Because the truth is, Malacañang itself has not yet ordered the suing of the people it says it wants jailed. So far, the only cases that have been filed were those lodged by private persons or independent government instrumentalities, not by the solicitor general or the Department of Justice on behalf of the Aquino administration.

How convictions can be handed down by courts on two cases that Aquino cited in Japan—the supposed billion-peso coffee purchases made by the Philippine Amusement and Gaming Corp. and the alleged misuse of helicopters sold to the national police—is incomprehensible. So far, both these cases have only been “heard” in the Senate during investigations conducted by Aquino sycophants in that chamber.

Aquino cannot point to the Judiciary as the source of the delay in the prosecution of cases that he has not even ordered filed yet. And yet he’s already talking about getting convictions starting next year, from the courts whose funds he will not even allow free use of.

It would be interesting to see how Aquino attempts to secure the convictions he promised within the time he has allotted to get them. Or is this just yet another of those moving-target deadlines that he has imposed on himself—with the judiciary as the convenient scapegoat, in case he fails?

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From the new autobiography of former United States Vice President Dick Cheney, “In My Time,” we read this interesting passage concerning the most violent coup attempt during the Cory Aquino administration, when Cheney was still defense secretary of President George Herbert Walker Bush:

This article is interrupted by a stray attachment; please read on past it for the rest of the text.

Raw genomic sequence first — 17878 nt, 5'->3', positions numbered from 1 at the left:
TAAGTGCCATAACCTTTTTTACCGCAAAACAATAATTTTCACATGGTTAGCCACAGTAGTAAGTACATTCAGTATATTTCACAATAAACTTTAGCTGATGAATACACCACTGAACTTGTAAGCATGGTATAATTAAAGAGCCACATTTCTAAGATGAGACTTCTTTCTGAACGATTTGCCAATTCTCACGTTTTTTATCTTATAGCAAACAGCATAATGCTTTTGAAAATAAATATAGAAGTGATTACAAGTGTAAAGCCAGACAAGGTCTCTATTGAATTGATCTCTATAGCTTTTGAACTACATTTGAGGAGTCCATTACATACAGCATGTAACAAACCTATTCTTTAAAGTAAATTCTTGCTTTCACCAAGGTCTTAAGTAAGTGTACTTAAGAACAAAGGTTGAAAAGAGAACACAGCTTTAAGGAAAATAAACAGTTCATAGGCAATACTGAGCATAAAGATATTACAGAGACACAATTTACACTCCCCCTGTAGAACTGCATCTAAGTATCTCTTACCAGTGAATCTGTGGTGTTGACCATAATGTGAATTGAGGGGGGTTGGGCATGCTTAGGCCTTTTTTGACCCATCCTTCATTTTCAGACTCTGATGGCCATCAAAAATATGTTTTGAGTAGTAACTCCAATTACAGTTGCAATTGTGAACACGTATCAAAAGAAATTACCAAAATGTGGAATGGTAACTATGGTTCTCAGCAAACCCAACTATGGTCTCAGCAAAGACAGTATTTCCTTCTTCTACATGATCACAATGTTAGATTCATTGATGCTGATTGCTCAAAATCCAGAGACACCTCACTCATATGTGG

“As we monitored events in Panama throughout the fall of 1989, we were also dealing with a potential coup in the Philippines. On November 30 we started getting reports that rebels opposed to the rule of Corazon Aquino had seized air bases belonging to the Filipino government. We also received a request from President Aquino to bomb the rebel positions. I did not believe we should agree to do this— nor did [then Chairman of the Joint Chiefs of Staff] General [Colin] Powell. For one thing, President Aquino made it clear she would publicly deny having made the request. Asking the United States to bomb Filipino citizens, even if they were rebels, would not go well inside her own country.”

If Cheney’s account is true, then Cory Aquino not only sought American help to bomb rebel forces led by then Col. Gregorio Honasan, with little regard for the lives that would be lost. She also wanted “deniability” if the US acceded to her request, doubtless so she could retain her image as a God-fearing Catholic instead of coming across as a desperate leader determined to hold on to power by any means, including American ordnance.

The Americans, of course, didn’t bomb Gringo and his men, using “persuasion flights” to keep the rebel-controlled air assets grounded instead. Cory later responded to the Americans’ refusal to bomb at her behest by snubbing Cheney when the latter visited Manila; she, according to the US, also allowed the bases in Clark and Subic to be “evicted” a couple of years later.

Cheney’s account of Cory Aquino’s vengefulness, by the way, was also related earlier by Bush’s vice president, Dan Quayle, in his own autobiography. Quayle, Cheney and Powell had to decide on Cory’s demands for bombings because Bush was traveling to Malta when the Philippine President started calling.

The accounts could douse cold water on the efforts of the Yellow crowd to canonize Cory as a saint of the Catholic Church. They could also explain the vindictiveness that is fast becoming the trademark of the current administration led by Cory Aquino’s son.